Top officers were given thousands to receive ‘personal tax advice’

THOUSANDS of pounds was paid to chief police officers to receive personal financial advice, it can be revealed.

The former chief constable of Nottinghamshire Police, Steve Green, received £6,517 in 2008 to pay for what the force said was “pension tax advice”.

Mr Green retired in 2008 and it appears the publicly-funded advice was in relation to how best to manage his personal financial affairs.

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The information was provided in response to a freedom of information request asking for payments made to chief officers outside the national framework.

Nottinghamshire also said former assistant chief constable Ian Ackerley received payments of £8,988 and £6.093 in 2011 which were outside the regulations or Home Secretary approval but refused to say what the payments were for other than indicating the £6,093 was for “tax paid on benefit in kind”.

The force claimed the reasons for the payments were Mr Ackerley’s “personal information” and the public did not have the right to know what the money was spent on.

Of more than 40 forces across England and Wales who were asked for details of payments, Nottinghamshire was the only one that maintained reasons for chief officer remuneration should be withheld from the public.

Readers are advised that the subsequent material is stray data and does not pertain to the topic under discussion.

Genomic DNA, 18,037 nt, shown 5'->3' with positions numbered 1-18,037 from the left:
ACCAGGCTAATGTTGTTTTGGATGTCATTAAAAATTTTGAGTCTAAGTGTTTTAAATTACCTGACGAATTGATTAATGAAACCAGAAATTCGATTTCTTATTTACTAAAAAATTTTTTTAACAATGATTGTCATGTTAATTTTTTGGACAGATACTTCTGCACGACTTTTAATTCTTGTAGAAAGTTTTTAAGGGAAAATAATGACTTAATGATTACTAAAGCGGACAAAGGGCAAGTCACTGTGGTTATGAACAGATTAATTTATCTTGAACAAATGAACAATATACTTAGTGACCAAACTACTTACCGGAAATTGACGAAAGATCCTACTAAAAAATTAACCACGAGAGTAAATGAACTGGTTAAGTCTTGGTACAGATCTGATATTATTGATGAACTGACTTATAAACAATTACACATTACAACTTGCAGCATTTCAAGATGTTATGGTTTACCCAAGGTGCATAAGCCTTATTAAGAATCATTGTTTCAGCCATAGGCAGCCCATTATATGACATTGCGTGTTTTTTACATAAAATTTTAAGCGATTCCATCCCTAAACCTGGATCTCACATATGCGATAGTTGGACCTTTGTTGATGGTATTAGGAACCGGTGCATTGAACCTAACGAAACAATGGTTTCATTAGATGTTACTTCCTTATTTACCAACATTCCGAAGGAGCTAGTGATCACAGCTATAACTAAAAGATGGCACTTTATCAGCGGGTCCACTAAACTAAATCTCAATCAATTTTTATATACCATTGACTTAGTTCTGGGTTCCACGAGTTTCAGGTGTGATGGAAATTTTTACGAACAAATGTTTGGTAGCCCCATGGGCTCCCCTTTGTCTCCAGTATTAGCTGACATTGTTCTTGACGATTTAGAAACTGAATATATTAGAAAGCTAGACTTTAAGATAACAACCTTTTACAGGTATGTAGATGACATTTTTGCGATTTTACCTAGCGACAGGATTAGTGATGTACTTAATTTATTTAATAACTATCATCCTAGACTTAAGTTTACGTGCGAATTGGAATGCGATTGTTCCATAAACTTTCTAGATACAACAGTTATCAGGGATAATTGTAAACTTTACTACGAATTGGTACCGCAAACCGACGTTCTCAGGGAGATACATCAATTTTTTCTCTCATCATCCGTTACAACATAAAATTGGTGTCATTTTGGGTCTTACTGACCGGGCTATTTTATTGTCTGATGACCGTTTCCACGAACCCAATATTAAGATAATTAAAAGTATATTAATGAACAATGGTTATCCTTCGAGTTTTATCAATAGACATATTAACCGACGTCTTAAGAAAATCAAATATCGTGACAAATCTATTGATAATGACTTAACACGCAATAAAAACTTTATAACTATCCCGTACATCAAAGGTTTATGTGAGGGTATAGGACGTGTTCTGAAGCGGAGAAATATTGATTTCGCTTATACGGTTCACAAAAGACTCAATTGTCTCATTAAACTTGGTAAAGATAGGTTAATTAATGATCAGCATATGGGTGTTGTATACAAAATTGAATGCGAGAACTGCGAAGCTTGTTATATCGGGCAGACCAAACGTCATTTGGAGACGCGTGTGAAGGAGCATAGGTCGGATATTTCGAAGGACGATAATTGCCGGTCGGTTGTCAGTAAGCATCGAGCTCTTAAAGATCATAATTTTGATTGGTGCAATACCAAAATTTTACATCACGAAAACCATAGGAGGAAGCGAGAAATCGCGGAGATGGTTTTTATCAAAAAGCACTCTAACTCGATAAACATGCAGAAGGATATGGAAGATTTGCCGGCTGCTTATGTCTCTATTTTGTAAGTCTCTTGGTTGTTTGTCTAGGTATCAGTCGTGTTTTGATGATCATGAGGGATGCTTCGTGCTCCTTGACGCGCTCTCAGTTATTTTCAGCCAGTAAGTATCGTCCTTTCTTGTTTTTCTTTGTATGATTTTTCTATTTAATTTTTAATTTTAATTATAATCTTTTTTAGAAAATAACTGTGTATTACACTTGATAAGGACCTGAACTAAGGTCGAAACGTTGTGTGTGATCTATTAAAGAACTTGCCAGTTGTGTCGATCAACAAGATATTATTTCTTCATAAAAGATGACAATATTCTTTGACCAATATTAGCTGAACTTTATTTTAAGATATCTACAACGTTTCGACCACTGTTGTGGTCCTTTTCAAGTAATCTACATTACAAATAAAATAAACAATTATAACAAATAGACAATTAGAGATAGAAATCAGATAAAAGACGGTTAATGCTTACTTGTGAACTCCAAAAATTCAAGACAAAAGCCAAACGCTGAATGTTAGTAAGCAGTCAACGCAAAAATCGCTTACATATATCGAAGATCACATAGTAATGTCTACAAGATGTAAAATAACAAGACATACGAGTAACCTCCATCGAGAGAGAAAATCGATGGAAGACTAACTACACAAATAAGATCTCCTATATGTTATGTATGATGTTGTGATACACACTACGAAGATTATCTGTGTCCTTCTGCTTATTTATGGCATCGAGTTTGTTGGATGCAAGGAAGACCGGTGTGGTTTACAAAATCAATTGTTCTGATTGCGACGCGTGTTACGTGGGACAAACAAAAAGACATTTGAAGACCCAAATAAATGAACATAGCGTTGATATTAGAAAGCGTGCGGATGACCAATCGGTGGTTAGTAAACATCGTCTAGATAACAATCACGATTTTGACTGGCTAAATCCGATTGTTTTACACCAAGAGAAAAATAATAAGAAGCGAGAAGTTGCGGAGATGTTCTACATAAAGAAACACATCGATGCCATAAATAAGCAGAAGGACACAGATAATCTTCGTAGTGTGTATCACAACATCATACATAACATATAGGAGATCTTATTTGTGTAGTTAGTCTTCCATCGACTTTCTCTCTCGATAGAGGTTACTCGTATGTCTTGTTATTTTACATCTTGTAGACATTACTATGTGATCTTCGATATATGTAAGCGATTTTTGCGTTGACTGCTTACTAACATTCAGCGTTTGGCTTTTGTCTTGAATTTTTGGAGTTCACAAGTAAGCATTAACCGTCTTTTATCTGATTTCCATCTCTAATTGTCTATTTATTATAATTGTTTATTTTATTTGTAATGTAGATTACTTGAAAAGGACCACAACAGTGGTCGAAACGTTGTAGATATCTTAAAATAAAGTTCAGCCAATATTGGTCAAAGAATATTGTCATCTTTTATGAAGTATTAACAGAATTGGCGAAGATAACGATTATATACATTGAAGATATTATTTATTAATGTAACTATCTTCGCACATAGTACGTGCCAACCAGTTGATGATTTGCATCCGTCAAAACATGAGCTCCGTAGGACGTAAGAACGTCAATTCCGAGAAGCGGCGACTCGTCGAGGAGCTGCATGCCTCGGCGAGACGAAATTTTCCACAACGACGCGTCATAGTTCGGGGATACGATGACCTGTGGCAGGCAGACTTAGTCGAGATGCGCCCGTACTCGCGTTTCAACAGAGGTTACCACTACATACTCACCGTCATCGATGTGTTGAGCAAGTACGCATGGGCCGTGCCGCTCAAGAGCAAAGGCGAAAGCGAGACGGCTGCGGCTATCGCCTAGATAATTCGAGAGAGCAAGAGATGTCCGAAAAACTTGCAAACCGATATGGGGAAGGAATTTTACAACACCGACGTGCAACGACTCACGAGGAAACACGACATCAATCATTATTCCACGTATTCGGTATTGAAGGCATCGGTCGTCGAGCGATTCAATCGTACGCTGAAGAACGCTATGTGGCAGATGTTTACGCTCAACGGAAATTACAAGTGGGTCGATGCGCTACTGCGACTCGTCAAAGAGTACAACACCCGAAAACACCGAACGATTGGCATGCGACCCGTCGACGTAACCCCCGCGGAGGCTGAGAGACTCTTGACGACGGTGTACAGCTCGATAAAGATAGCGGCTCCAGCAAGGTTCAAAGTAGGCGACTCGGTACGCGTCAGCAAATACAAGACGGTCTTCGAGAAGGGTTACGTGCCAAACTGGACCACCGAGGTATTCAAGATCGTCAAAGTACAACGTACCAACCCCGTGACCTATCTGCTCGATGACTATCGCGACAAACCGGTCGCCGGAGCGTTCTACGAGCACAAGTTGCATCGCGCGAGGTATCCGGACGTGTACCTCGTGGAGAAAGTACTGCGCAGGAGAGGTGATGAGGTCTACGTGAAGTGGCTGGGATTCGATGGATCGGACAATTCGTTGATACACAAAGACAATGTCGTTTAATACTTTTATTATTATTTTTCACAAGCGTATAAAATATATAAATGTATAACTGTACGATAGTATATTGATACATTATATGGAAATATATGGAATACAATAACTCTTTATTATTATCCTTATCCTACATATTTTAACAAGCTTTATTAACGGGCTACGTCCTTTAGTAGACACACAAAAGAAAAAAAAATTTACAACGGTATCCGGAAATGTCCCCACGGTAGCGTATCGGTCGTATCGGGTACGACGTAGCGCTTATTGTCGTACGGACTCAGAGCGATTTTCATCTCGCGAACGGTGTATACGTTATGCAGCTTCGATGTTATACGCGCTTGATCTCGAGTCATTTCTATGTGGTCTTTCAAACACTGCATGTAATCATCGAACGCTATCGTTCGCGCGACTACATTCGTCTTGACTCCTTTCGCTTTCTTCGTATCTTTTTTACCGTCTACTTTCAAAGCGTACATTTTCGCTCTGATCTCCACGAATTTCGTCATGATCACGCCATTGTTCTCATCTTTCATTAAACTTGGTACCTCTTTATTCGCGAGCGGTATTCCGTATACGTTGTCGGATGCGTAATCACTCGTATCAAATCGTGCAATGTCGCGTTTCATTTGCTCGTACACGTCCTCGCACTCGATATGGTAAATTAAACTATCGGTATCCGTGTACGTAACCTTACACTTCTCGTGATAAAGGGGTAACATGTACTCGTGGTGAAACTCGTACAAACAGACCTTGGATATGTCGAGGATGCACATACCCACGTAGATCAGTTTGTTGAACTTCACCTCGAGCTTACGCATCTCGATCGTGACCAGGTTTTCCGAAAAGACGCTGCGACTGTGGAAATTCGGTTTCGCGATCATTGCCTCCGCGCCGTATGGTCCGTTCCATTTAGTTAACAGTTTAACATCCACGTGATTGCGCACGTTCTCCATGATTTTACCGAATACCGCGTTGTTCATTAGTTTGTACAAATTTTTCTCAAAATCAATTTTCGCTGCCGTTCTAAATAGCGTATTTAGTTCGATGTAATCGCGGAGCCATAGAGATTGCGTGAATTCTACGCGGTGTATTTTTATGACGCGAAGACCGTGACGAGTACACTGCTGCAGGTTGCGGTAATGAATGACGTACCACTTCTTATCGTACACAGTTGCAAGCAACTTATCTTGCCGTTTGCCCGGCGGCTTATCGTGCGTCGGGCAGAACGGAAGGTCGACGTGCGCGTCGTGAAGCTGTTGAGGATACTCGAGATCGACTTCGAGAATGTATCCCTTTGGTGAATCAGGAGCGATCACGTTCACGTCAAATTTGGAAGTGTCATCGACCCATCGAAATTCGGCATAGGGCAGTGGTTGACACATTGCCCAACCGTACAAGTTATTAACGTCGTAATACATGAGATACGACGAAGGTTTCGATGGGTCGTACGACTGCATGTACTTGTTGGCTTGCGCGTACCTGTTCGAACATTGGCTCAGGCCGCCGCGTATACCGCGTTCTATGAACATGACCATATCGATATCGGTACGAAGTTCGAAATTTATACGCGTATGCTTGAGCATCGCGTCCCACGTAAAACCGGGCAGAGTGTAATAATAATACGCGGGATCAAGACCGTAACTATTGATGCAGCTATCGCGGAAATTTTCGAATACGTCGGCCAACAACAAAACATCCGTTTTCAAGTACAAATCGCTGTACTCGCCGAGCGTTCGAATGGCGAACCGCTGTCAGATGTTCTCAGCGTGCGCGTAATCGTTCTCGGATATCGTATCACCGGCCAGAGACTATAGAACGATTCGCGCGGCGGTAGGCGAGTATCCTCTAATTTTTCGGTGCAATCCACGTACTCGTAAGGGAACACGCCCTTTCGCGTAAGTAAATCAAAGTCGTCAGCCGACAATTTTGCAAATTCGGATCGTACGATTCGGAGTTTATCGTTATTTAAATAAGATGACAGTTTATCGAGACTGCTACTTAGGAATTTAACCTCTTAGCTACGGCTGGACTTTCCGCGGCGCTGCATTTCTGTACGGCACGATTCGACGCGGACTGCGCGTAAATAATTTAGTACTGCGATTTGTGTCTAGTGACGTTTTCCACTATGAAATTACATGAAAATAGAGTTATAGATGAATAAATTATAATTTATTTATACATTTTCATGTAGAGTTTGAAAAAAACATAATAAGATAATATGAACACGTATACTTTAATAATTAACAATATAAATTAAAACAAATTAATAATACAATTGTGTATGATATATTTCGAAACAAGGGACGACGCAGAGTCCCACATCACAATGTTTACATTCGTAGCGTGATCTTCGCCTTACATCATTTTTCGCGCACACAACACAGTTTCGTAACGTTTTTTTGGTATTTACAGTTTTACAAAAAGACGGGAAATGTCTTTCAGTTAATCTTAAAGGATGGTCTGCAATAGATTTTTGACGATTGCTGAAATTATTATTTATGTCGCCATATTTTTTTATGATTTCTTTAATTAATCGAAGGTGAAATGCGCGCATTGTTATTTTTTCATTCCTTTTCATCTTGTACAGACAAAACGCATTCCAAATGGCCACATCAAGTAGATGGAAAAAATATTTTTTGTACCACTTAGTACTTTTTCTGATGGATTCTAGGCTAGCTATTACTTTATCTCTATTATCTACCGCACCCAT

A spokeswoman for Nottinghamshire Police and Crime Commissioner (PCC) Paddy Tipping was unable to explain further or to offer any legal authority for making the payments:

She said: “It is felt that every payment needs to be considered on individual basis, taking into account Contracts and Terms and Conditions of employment agreed at the time of appointment.

“All of the payments to which you refer were made during the Police Authority’s era, well before the Commissioner was elected in November last year, and subject to agreed approval processes at that time.

“The PCC is acutely aware of the need to ensure value for money and welcomes the opportunity to discuss, with fellow Commissioners, the terms and conditions with regard to the appointment of Chief Constables, at a meeting on 9th October.”

Chief police officers with Warwickshire Police have also received payments for personal financial advice in relation to their pensions.

Andrew Parker, who was promoted from deputy to chief constable, during the 2011/12 financial year and Neil Brunton, who moved up from assistant to deputy chief constable in the same year, each received £500.

In the following year, assistant chief constable Karen Manners received £750.

Explaining the payments, Warwickshire Police said: “This benefit in kind was for professional financial advice on the impact on their existing police pension and allowances on consideration of an appointment to a higher rank.”

Warwickshire PCC’s office did not respond when asked for the legal authority for the payments and whether efforts would be made to recover them.